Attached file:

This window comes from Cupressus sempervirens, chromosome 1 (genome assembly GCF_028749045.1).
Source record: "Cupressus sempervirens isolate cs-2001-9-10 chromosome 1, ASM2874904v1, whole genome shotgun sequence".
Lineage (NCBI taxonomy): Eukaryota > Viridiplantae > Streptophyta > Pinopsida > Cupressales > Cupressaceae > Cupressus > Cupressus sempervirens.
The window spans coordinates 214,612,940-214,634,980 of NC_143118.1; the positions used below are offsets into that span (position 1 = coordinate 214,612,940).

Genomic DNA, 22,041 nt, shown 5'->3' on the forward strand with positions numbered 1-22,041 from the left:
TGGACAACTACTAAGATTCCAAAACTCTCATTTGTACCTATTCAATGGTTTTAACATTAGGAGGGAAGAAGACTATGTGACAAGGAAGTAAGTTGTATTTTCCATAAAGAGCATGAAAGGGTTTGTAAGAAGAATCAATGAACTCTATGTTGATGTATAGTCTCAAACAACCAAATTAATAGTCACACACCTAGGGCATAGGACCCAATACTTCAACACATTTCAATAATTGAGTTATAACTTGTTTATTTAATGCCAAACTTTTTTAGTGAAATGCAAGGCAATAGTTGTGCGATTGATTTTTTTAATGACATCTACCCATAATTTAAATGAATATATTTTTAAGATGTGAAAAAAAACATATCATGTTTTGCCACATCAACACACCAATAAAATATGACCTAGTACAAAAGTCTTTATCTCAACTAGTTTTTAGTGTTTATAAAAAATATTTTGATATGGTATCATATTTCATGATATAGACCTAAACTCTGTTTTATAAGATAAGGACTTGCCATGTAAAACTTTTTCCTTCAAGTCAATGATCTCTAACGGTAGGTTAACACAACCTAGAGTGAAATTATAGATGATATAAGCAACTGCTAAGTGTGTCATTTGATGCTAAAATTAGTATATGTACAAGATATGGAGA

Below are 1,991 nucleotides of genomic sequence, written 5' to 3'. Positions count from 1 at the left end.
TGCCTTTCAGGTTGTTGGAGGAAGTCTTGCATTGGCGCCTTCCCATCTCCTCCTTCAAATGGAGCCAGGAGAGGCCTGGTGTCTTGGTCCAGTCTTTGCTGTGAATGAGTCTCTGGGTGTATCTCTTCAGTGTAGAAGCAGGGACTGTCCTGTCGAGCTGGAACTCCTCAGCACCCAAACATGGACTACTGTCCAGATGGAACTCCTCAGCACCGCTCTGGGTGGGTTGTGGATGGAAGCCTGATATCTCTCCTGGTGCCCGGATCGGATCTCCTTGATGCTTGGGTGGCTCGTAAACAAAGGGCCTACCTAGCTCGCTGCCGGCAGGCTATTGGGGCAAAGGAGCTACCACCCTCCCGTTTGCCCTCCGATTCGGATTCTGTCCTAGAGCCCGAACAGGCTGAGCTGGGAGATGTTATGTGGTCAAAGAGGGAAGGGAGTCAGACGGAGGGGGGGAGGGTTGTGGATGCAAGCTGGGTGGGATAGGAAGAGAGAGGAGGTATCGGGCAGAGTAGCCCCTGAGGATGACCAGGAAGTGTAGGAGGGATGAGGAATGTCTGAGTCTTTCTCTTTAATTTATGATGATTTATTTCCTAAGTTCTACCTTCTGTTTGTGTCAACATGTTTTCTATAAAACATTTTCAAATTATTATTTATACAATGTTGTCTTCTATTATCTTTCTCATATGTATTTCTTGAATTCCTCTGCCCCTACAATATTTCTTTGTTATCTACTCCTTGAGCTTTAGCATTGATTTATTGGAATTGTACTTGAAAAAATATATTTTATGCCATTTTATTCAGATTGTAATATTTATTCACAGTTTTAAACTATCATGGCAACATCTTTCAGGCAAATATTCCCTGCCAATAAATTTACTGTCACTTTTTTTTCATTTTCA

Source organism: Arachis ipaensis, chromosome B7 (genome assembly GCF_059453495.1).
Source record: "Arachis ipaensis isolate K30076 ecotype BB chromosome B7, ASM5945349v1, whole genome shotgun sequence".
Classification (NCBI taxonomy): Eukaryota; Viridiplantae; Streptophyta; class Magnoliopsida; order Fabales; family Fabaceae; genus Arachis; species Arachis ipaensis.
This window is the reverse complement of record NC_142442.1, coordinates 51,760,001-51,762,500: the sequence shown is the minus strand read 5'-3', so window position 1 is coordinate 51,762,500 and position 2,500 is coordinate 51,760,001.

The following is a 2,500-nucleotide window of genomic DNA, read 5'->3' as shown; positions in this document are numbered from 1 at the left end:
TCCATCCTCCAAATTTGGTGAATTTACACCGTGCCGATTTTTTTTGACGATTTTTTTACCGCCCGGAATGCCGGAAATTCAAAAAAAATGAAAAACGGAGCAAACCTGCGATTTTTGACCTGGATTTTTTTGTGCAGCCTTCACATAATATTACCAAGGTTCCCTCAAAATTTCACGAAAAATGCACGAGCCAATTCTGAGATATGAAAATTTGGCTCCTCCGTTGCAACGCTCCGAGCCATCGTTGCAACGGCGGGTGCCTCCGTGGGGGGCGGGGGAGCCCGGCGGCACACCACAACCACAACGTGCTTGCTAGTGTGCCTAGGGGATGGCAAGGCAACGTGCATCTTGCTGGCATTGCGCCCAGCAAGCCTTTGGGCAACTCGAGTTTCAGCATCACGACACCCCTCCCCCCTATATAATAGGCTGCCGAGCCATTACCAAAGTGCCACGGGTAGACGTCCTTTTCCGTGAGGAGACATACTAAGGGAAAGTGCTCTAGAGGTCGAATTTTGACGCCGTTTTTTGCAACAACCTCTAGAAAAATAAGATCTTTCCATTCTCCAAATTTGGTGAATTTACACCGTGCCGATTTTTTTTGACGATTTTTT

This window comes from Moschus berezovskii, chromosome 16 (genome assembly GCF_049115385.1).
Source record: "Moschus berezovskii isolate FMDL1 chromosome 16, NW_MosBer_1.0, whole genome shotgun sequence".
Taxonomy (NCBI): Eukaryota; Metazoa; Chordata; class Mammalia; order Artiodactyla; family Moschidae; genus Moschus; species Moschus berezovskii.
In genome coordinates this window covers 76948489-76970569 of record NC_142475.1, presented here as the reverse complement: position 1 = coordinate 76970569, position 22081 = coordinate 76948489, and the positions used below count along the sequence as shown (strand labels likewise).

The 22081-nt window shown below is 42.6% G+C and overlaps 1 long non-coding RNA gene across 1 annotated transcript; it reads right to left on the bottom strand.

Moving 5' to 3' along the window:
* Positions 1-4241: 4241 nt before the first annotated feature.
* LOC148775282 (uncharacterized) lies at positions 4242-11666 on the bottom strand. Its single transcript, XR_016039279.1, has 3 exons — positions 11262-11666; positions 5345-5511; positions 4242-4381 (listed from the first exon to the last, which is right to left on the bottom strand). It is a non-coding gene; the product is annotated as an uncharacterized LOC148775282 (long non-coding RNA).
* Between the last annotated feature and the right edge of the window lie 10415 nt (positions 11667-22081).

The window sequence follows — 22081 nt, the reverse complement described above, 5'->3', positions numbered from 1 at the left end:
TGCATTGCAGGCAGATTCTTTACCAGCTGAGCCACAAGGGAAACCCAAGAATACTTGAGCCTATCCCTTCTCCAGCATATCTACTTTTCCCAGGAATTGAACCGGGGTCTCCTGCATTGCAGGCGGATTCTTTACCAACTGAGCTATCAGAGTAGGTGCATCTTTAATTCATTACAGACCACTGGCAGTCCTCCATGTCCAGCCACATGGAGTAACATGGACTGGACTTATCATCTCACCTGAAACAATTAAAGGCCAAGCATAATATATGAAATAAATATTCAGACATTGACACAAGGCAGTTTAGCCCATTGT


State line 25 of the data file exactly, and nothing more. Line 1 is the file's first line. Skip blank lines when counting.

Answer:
TGCATTGCAGGCAGATTCTTTACCAGCTGAGCCACAAGGGAAACCCAAGAATACTTGAGCCTATCCCTTCTCCAGCATATCTACTTTTCCCAGGAATTGAACCGGGGTCTCCTGCATTGCAGGCGGATTCTTTACCAACTGAGCTATCAGAGTAGGTGCATCTTTAATTCATTACAGACCACTGGCAGTCCTCCATGTCCAGCCACATGGAGTAACATGGACTGGACTTATCATCTCACCTGAAACAATTAAAGGCCAAGCATAATATATGAAATAAATATTCAGACATTGACACAAGGCAGTTTAGCCCATTGT